In this second section of Romans chapter six St Paul is writing about slavery. Slavery is an emotive word. Over the last few weeks, we have watched the statue of a slave trader be tumbled into Bristol Harbour and other statues of people with similar histories be placed in museums. Sadly, that history of capturing people from West Africa and shipping them in the holds of boats in terrible conditions to work in the plantations of the Caribbean is part of the history of this country. And we know the struggle over many years that William Wilberforce and others undertook in order to get slavery abolished. Today the pain of this history has become the representative of the pain of the racial discrimination which is still experienced by many in our society.
Slavery – the very word carries pain. And rightly so. Slavery is about treating other people as a commodity. It is in essence about a loss of personal freedom, one is under the power of another. Capturing and using people from other places as slaves has gone on for thousands of years, and slave trafficking remains one of the scourges of the present day. Here and now.
In Paul’s day, slavery was a cultural norm, slavery was an established feature of the economy and society in the Roman Empire, there were slaves in every substantial household. A slave could hold a responsible and respected position but nevertheless they were still in a bonded relationship. They were not masters or owners, they were slaves. In Romans six, Paul uses the position of an obedient slave to illustrate the before and after of putting our faith in Jesus. Paul is saying, whether we like it or not, we are slaves to what matters to us, we serve what is important in our lives.
In other words, we serve our desires as faithfully as an obedient slave and so what we want becomes our master or our mistress. Without Christ those desires and that which masters us not only take us so often into sin, but simply is a state of sin. A state of being apart from the intentions of God. Ambition, money, sex, power, pleasing ourselves – these are powerful driving forces and we will be driven by them – we are enslaved to sin.
But if our desires change then we will find ourselves oriented in a different way. When we turn our hearts to Jesus, when we place our faith in Jesus Christ and desire to know him and follow him then we become enslaved not to sin but to righteousness. We will become mastered by a need to be Christ’s person, by a passion to build his kingdom, by a desire to enter into a deeper relationship with Jesus. We will be mastered by a calling to spread the good news of his welcome and his love. We will want to tell of the forgiveness of sins and the grace, that is the unlimited acceptance and forgiveness, that faith in Christ brings. And in the doing of this over time – we will be changed, sanctified as Paul describes it, in other words, made more holy – more Christ-like. Incredibly and amazingly, more like Christ.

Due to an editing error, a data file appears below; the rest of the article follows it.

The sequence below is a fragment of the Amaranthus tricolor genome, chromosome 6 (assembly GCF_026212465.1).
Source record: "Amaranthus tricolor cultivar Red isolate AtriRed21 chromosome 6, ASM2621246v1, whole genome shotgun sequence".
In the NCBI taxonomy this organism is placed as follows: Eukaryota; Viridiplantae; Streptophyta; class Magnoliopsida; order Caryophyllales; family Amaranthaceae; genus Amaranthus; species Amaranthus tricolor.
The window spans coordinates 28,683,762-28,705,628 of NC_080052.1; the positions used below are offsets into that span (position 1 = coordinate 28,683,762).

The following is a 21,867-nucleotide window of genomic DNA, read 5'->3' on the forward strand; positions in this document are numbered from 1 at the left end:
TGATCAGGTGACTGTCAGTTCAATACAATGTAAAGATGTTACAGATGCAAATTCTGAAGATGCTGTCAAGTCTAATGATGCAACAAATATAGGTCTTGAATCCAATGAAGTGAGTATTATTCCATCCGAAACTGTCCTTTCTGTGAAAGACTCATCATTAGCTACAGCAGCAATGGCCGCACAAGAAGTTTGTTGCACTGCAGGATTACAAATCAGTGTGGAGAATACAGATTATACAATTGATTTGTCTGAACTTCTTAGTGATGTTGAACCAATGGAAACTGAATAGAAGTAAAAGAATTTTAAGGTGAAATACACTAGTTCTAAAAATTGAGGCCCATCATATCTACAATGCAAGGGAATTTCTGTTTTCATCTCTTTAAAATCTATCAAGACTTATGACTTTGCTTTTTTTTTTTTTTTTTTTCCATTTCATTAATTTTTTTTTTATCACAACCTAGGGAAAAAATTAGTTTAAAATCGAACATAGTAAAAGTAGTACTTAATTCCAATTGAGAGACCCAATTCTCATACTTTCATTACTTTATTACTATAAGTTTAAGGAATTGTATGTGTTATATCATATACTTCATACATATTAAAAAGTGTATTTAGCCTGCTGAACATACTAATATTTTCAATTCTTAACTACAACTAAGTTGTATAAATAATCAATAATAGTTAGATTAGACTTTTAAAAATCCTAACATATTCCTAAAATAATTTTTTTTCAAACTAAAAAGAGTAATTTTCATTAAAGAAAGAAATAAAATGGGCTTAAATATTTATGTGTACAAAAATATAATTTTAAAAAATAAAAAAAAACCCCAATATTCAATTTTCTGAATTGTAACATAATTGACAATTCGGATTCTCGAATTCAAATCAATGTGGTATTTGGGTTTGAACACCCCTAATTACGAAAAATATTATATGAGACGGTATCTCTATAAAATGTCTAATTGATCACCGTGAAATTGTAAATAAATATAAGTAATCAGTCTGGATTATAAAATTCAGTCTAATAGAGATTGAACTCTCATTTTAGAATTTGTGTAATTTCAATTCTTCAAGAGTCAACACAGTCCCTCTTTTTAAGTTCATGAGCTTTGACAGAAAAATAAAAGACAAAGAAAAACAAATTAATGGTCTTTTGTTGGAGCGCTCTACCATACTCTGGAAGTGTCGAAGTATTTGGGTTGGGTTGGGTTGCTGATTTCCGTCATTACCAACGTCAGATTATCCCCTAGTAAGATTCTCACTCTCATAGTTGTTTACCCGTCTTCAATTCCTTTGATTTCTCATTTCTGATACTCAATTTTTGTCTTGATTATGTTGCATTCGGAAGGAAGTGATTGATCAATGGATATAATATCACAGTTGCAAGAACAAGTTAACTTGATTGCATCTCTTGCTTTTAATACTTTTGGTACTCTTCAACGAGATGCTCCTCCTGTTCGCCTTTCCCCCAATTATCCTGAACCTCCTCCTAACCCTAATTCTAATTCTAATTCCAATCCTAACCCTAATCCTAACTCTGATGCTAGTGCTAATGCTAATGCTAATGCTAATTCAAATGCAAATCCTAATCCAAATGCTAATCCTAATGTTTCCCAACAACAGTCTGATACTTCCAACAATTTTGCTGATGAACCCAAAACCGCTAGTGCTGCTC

The irony of this enslavement is that it is an enslavement which sets us free. This is a bondedness which brings an inner freedom. It brings us a freedom in our spirit because we hold the assurance within us that we belong to Christ and therefore that we are completely accepted by Christ, warts and all. We have the knowledge of his grace for us and that we are freed from sin. This assurance of his love towards us frees our spirit. It can bubble up into rejoicing. In the words of that hymn. ‘How can I keep from singing!’ Praise the Lord, Alleluia! This is a swirling, whirling freedom that leads to a delight in life.
Paul knows we cannot make ourselves righteous, he knows we haven’t the capacity to become holy through our own determination. When talking of us being slaves to righteousness, Paul slips in the reassuring phrase ‘I am speaking in human terms because of your natural limitations.’ We will fail, we have human limitations. We stand where we stand because of grace. Grace is given to us and so we respond in thankfulness and want to serve God. We want to be a slave to righteousness because of what Jesus has done for us. We allow ourselves to be changed. We choose to mature in our faith. To grow in the way of Christ, to grow into Christ.
The reason I wanted to explore this idea of being enslaved – is that during the last three months we have become enslaved in a different way. The people of this country have presented themselves as obedient slaves to the government guidelines in a remarkable way, in particular during the weeks of the strict lockdown. We have been doing what we’re told. The guidelines are now more flexible and to some extent more confusing but most of us are trying to stick by them and choosing to stick by them.